Effect of epinephrine on defibrillation in ischemic ventricular fibrillation

Charles W. Otto, Ronald W. Yakaitis, Gordon A. Ewy

Research output: Contribution to journalArticle

35 Scopus citations

Abstract

Epinephrine is thought to improve the success of defibrillation with countershock therapy. However, a recent study failed to show any effect of epinephrine in dogs with normal coronary arteries undergoing electrically-induced ventricular fibrillation (VF). In the current study, the effects of epinephrine were examined in dogs with coronary occlusion undergoing both spontaneous and electrically-induced fibrillation. Forty pentobarbital-anesthetized dogs were prepared by placing snares around the circumflex and left anterior descending coronary arteries. Fibrillation and subsequent resuscitation were carried out with one coronary artery occluded. Dogs were randomly allocated so that half of the animals underwent spontaneous fibrillation and half were electrically fibrillated. In addition, half received epinephrine (1 mg) during resuscitation and half received normal saline solution (1 ml). After 3 minutes of cardiac arrest, cardiopulmonary resuscitation (CPR) was begun, and 30 seconds later epinephrine or saline were injected. One minute later defibrillation was attempted using successive stored energy doses of 1, 2, 4, 8, 16, and 32 J/kg. Delivered energy and transthoracic impedance were measured for each countershock. Successful defibrillation was defined as conversion to any rhythm other than VF or ventricular tachycardia that degenerated in VF within 10 seconds. No other drugs were given during resuscitation. Neither the type of fibrillation (electrically-induced versus spontaneous) or drug therapy (epinephrine versus placebo) had a significant effect on the incidence of defibrillation or the energy necessary for successful defibrillation. Epinephrine did significantly increase the incidence of resuscitation. There were no differences among experimental groups in the duration of ischemia before VF, duration of CPR prior to successful defibrillation, transthoracic impedance during countershocks, or incidence of refibrillation following successful defibrillation. It is concluded that epinephrine does not improve the success of countershock therapy during resuscitation from VF in dogs with ischemic myocardium, although it does increase the incidence of successful return of spontaneous circulation after defibrillation.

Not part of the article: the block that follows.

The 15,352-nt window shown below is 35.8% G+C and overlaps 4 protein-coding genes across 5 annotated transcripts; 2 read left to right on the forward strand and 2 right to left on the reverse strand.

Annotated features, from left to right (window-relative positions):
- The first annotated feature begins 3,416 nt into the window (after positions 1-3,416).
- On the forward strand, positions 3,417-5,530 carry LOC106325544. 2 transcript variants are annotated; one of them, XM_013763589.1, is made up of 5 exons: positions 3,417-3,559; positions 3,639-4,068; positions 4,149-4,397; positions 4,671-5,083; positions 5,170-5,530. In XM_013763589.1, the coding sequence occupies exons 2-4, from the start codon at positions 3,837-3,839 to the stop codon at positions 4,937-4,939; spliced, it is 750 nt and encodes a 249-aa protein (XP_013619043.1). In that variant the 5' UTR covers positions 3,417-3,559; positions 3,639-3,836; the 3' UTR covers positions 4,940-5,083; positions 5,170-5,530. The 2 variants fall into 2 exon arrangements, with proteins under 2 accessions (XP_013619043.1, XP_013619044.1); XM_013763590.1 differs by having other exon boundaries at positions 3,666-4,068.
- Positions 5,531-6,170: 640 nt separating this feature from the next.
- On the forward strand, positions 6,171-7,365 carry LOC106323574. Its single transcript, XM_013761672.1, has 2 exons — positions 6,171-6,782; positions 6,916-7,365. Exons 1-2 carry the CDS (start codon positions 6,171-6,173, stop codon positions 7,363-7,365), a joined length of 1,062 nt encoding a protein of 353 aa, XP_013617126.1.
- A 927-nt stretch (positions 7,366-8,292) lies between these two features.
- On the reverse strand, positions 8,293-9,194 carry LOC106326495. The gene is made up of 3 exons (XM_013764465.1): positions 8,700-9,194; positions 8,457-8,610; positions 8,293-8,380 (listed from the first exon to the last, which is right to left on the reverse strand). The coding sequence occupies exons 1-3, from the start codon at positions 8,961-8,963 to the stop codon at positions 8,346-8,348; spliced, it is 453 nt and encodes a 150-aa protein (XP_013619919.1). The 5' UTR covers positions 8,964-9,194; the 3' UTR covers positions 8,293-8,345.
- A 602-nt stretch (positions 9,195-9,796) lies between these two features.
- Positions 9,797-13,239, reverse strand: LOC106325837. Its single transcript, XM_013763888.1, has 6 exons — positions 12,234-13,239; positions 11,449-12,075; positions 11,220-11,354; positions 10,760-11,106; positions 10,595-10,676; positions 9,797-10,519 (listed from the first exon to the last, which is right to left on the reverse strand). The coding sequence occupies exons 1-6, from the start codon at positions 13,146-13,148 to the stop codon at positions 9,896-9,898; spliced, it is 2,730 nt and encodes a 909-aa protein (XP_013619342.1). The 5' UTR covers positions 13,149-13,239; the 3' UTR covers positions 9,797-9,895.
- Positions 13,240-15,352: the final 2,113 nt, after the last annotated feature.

Original languageEnglish (US)
Pages (from-to)285-291
Number of pages7
JournalAmerican Journal of Emergency Medicine
Volume3
Issue number4
DOIs
StatePublished - Jul 1985

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Keywords

  • Cardiopulmonary resuscitation (CPR)
  • defibrillation
  • epinephrine
  • ventricular fibrillation

ASJC Scopus subject areas

  • Emergency Medicine

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